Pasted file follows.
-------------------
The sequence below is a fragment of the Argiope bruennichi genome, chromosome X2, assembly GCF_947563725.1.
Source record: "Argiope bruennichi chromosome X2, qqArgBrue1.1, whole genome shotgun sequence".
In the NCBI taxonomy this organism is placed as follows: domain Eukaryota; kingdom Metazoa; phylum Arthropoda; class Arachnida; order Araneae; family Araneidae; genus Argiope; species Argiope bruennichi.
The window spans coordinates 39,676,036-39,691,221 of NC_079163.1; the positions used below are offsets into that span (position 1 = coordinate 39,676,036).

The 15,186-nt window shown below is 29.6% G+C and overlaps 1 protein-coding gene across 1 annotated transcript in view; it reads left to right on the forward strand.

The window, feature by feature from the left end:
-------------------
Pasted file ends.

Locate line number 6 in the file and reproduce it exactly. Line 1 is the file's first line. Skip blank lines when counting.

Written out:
The window, feature by feature from the left end: